Posted on 05 Jun 2022
Succeed or Keep Trying: The Motto that Shapes My Perspective
Dr. Joyner Eke's career story is defined by determination - from engineering school in Nigeria, to a PhD from University of Kentucky, to her current work in life-saving scientific research at ThermoFisher Scientific. Read her story for many valuable lessons.
Posted on 30 May 2022
Seeing Milky Way's new black hole is 'only the beginning': US researcher
At just 33 years old, Caltech assistant professor Katie Bouman is already a veteran of two major scientific discoveries. The expert in computational imaging - - developing algorithms to observe distant phenomena - helped create the program that led to the release of the first image of a black hole in a distant galaxy in 2019. She quickly became something of a global science superstar, and was invited to testify before Congress about her work. Now, she has again played a key role in the creation of a groundbreaking image of the supermassive black hole at the heart of our own Milky Way galaxy - a cosmic body known as Sagittarius A*. Her working group within the Event Horizon Telescope Collaboration, which revealed the stunning image, was tasked with piecing it together from the mass of data garnered by telescopes around the world.
Posted on 30 May 2022
Scientific collaborations are precarious territory for women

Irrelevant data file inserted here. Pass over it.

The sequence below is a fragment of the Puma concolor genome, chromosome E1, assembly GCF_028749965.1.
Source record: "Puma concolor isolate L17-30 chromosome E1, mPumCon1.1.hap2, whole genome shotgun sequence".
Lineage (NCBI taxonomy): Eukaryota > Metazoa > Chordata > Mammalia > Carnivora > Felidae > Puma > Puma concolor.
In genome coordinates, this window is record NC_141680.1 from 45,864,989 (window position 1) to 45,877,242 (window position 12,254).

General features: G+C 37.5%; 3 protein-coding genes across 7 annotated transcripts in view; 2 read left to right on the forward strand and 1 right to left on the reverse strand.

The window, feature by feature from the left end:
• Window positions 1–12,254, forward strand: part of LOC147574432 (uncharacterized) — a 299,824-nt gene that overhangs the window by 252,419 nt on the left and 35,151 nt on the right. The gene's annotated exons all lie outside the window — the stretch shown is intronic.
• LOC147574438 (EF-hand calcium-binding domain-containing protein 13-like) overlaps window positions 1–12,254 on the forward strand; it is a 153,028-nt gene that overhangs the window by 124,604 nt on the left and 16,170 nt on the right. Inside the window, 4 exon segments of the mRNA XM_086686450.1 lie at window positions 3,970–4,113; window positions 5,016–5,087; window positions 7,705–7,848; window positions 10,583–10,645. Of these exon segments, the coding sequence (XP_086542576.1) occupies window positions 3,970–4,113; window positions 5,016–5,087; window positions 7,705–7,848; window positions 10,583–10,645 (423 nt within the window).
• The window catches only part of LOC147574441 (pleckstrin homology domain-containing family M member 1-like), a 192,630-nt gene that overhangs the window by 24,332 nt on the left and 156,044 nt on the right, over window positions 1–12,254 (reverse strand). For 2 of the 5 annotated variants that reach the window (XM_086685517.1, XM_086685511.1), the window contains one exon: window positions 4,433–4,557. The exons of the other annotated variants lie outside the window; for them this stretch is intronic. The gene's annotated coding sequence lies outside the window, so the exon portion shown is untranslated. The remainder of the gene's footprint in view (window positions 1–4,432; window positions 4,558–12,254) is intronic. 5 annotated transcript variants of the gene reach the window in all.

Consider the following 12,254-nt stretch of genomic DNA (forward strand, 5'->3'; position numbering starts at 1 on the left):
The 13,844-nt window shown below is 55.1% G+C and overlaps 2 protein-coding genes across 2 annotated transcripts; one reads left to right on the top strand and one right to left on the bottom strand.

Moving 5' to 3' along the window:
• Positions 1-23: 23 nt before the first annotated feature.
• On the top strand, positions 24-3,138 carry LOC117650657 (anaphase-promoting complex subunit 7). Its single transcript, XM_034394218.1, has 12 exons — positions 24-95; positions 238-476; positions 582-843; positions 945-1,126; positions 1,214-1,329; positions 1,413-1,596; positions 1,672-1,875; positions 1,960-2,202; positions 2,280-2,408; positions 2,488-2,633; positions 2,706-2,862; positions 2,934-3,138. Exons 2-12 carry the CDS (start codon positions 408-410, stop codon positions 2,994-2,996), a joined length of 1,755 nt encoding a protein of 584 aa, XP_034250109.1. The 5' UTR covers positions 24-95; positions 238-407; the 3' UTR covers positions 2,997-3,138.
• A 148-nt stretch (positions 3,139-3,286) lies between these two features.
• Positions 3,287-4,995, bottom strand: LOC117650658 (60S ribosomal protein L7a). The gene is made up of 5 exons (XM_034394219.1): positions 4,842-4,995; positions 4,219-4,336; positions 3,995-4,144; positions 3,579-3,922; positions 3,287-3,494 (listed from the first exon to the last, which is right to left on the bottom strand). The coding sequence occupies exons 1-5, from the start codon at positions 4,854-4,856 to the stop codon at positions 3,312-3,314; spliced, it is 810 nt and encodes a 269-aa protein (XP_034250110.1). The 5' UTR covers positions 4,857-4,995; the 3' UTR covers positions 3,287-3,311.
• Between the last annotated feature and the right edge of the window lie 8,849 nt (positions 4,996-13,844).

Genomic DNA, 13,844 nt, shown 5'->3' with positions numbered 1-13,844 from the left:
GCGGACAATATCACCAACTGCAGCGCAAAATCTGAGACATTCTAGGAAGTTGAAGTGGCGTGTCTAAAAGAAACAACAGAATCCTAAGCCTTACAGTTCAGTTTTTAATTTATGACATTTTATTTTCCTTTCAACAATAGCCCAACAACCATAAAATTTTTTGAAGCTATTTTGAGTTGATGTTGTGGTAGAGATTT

By collaborating with other women, whether through informal mentorships and networks, building diverse lab groups or securing savvy co-authorships, female scientists can push back against the systemic barriers to female-led team research. Nobel laureates Jennifer Doudna and Emmanuelle Charpentier first met at a 2011 conference in Puerto Rico, where both gave talks about a then little-known biological system called CRISPR–Cas9, which bacteria use as an immune defence. They immediately hit it off. “She was coming to CRISPR from a very different perspective than I was,” Doudna says. “And I liked her.” The two women began working together across fields and continents — Doudna is a biochemist at the University of California, Berkeley. Charpentier, a microbiologist, was at Umeå University in Sweden at the time. Over the next year, they adapted the CRISPR system to edit DNA in any species. The technique is now used to genetically modify organisms for everything from routine laboratory research to agricultural uses and cancer therapies. In 2020, Doudna and Charpentier became the first all-female team to win a Nobel prize, and only the second winning team to include more than one woman. Aside from winning science’s top medal, Doudna calls the collaboration with Charpentier “one of the great joys of my life”. Their complementary scientific expertise and commitment to the collaboration made the work enjoyable.